Named for the goddess of the rainbow, the iris genus contains more than 300 species. The color palette ranges from white to orange, pale blue to almost black. Only bright red is missing.
Native to Asia, Europe, Africa and North America, irises can be divided into three general groups, two of which grow from rhizomes and the other from bulbs. The rhizomatous ones are the familiar bearded iris and “flags” or beardless iris.
Let’s begin with the fragrant bearded iris, Iris germanica. The common name refers to tiny pale hairs on the lower flower petals called “falls.” The upper petals are referred to as “standards.” These are bulletproof perennials as long as you get off to a good start. They want full sun and excellent drainage. Plant the rhizome level with the surface of the soil. Flowering decreases when the clump becomes overcrowded, so they may need to be divided every three or four years to maximize flower production.
Hybridizers have been working with bearded irises since the early 1800s when the western European native I. germanica was crossed with Balkan I. pallida and I. variegata from eastern and central Europe. In the 1890s, a tetraploid species was introduced into England from the Middle East. Tetraploids have twice the usual number of chromosomes, which is associated with larger flowers. This species was used extensively in the United States, creating most of the bearded irises now available.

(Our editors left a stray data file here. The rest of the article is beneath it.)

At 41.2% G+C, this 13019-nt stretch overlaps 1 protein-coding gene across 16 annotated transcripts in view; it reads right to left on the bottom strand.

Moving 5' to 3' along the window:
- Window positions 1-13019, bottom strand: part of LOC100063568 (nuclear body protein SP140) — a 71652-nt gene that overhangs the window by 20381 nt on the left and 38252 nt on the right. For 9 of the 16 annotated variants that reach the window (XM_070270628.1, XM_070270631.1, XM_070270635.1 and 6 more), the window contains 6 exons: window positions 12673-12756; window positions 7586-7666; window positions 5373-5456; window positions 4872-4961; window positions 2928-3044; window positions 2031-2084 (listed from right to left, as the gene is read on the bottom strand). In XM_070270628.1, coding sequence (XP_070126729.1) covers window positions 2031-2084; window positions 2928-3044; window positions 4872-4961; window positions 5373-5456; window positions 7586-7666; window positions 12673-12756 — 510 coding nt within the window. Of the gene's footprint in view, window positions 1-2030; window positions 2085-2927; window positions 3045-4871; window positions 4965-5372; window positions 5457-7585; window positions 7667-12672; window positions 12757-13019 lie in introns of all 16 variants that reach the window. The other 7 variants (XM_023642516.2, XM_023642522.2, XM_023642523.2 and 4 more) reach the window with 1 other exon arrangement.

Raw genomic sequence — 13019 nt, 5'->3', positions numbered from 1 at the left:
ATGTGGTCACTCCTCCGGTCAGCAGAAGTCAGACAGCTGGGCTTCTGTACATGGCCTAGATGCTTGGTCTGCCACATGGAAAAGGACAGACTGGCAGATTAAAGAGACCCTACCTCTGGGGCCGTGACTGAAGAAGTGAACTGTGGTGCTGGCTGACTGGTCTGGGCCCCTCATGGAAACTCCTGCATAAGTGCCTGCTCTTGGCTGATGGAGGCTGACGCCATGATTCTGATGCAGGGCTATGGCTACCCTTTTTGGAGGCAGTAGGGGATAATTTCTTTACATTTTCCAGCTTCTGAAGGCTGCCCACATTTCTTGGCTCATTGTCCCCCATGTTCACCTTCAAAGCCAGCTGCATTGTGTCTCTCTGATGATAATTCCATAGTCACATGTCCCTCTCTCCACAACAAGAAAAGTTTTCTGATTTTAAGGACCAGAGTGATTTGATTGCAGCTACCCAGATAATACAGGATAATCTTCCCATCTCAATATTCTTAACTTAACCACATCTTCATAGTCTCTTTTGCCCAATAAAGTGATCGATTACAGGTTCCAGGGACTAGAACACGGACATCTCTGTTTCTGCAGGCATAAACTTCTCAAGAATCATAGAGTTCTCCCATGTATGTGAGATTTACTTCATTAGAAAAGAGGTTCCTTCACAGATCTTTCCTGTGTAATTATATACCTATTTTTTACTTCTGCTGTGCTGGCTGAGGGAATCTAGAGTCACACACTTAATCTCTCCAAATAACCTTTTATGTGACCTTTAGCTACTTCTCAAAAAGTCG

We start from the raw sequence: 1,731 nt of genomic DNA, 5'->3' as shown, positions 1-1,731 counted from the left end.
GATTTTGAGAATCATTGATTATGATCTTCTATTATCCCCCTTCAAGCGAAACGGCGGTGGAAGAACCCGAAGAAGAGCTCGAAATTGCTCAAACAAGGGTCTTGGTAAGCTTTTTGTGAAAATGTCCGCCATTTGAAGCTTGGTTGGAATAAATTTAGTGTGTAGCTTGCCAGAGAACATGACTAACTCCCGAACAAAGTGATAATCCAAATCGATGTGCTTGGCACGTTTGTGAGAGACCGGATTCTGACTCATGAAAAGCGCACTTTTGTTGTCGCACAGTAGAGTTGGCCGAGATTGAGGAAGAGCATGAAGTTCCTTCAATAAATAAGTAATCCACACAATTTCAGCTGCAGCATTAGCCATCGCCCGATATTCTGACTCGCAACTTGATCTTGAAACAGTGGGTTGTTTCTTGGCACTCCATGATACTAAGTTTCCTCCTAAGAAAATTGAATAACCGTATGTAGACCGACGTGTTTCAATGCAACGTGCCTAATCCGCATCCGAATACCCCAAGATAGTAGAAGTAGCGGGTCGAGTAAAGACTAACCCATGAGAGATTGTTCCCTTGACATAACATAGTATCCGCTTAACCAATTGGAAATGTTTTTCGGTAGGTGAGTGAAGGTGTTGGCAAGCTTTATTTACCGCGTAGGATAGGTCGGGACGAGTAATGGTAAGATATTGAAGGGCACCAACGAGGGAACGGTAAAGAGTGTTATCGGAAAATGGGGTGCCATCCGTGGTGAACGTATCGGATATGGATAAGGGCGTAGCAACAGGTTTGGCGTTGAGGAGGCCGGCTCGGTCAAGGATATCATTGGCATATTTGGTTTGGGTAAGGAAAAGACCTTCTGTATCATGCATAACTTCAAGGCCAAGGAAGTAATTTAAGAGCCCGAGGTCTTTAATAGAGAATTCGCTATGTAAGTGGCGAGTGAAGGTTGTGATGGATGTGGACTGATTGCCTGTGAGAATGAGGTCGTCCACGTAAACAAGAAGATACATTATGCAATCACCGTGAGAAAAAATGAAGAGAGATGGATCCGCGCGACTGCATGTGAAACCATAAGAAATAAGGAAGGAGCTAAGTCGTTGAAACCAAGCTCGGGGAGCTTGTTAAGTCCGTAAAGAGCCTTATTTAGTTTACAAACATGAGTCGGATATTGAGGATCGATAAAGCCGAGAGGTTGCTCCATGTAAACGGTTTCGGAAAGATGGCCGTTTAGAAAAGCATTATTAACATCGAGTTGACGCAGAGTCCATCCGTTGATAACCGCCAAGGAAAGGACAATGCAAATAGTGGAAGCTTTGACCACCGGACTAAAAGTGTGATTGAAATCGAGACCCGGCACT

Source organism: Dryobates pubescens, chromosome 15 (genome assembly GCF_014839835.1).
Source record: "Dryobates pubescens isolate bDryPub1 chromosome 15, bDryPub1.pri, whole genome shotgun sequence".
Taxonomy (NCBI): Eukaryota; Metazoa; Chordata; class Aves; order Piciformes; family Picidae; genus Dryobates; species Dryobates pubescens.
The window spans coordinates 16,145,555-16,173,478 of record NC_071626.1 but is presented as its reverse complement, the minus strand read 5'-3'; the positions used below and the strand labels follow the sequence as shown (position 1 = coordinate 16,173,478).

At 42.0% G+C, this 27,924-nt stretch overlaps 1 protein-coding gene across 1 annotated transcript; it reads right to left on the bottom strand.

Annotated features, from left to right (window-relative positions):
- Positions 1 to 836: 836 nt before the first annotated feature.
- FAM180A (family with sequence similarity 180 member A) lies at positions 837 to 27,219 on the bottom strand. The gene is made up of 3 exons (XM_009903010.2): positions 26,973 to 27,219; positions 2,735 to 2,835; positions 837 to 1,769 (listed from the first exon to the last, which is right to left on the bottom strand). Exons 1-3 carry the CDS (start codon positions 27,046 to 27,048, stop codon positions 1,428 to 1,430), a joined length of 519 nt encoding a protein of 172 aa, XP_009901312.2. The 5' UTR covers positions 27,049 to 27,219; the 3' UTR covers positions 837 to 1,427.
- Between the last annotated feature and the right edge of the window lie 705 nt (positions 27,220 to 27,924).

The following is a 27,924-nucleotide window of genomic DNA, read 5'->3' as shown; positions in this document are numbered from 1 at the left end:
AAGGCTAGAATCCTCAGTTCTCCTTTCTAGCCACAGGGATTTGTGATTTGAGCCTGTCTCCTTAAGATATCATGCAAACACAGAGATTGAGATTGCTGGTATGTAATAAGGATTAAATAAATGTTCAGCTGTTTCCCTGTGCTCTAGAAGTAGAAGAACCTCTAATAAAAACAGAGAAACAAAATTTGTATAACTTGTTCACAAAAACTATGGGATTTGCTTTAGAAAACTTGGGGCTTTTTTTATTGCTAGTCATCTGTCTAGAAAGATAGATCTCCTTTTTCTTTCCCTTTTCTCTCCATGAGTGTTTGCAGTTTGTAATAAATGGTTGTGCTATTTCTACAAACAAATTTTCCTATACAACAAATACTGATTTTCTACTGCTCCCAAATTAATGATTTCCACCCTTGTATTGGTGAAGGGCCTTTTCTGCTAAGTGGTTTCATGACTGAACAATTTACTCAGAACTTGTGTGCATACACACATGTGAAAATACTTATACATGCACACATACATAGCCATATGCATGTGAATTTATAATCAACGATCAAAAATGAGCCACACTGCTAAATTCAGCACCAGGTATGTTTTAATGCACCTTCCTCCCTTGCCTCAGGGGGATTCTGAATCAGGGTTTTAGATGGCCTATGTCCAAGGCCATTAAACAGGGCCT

Reblooming iris have been available for several years. I have found the rebloom to be more aspiration than reality.
Flags are native to the marshes and wetlands of North America, Europe and Asia. In fact, it is a European species of flag that we see in the stylized fleur-de-lis of France. Sixth-century King Clovis found himself in a rough spot during a battle. He looked about and saw iris growing far out in the river, an indication that the water was shallow, so he and his men safely retreated and Clovis made the iris his emblem. Louis VII had it redesigned as we see it today.
Over one thousand years ago, the Japanese began working with two species. One with dark violet or white flowers is praised in a poem written in 760! The other, I. ensata, is the fabulous Japanese iris we grow today. They bloom in late spring bearing orchid-like flowers that are eight inches wide. These want evenly moist soil and tolerate boggy conditions.
Siberian iris also want rich moist soil. They have attractive narrow foliage and tolerate a range of situations. I once had a huge clump of dark-blue-blooming Caesar’s Brother growing in a French drain. I tried it in my bog garden but it sulked until overrun by Louisiana iris.
Louisiana is home to five marsh-dwelling iris species. There they happily mix and mingle resulting in naturally occurring hybrids. Needless to say, professionals have also worked to bring gardeners these water-loving garden plants. These iris flourish in the bog. In fact they can be used in ponds as well.
The bulbous iris are from southern Europe and north Africa. In the early 20th century a hybrid of two of these species resulted in our Dutch iris. Miniature late-winter flowering iris are also in this group. They all want warm dry soil so that they can safely go dormant after flowering.
I have irises from all three groups in my garden. Blooming at different times, they add color interest over a long period from late winter through spring.
(Photos, from top: My personal favorite, Edith Wolford; late-winter-blooming miniature iris George; reblooming iris Touch of Spring; Miss Saigon; Louisiana irises growing in a marsh.)
Master gardener Ann Bartlett never lets lack of familiarity with a plant keep her from trying it in the ornamental beds around her home. You can email Ann at email@example.com.